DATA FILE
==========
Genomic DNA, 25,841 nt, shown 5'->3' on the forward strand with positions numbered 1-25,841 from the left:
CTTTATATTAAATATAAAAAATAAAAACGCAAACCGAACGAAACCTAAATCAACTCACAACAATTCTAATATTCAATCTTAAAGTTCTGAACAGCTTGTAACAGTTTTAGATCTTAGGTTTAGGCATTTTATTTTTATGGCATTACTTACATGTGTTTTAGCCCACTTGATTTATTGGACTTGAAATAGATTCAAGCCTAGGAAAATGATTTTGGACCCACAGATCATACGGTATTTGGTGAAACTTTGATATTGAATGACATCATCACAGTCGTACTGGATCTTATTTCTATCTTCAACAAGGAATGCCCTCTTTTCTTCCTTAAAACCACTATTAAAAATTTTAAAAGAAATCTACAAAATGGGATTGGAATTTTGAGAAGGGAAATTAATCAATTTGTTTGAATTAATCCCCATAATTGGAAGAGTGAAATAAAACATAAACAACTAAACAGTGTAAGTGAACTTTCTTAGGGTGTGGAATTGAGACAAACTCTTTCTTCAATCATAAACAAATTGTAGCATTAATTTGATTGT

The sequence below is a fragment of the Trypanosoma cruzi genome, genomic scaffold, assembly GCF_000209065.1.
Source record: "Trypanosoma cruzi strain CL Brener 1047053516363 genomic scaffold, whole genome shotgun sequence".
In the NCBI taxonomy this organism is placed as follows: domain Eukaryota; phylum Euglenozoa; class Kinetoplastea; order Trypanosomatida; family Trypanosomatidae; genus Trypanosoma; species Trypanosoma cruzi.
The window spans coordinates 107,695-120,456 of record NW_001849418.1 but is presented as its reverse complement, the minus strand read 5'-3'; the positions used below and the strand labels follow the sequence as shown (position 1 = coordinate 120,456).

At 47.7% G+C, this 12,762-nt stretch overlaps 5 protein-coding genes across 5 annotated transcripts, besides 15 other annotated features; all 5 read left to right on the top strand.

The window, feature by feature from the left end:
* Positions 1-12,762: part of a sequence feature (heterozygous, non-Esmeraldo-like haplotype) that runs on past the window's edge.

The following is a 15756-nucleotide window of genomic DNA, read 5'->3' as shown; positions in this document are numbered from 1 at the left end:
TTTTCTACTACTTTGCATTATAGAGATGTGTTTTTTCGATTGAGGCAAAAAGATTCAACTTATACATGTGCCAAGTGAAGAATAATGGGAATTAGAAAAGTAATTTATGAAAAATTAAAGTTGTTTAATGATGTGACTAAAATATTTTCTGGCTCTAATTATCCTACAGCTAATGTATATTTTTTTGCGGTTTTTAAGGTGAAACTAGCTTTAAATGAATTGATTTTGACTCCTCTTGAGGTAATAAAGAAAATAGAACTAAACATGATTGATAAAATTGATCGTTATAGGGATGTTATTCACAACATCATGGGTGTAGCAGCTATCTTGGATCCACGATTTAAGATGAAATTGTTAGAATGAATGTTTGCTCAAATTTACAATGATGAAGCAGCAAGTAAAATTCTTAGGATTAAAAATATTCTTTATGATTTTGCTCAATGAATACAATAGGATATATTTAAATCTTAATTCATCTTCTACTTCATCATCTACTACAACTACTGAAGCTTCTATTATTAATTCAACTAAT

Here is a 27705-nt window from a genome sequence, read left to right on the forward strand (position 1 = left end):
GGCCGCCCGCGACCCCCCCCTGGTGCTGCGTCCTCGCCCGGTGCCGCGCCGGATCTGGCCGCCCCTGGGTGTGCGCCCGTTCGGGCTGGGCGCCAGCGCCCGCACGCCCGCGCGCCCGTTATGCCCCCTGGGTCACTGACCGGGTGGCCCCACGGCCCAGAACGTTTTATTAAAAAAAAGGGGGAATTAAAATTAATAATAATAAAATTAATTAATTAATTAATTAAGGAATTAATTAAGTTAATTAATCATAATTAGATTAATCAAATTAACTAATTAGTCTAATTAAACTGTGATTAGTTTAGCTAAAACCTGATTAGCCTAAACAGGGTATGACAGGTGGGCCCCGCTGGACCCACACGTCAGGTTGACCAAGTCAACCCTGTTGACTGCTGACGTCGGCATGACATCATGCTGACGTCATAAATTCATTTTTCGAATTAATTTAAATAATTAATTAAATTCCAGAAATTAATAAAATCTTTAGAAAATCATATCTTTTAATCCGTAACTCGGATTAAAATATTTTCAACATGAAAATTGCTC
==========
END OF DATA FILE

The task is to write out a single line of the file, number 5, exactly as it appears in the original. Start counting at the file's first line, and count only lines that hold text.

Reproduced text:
In the NCBI taxonomy this organism is placed as follows: domain Eukaryota; phylum Euglenozoa; class Kinetoplastea; order Trypanosomatida; family Trypanosomatidae; genus Trypanosoma; species Trypanosoma cruzi.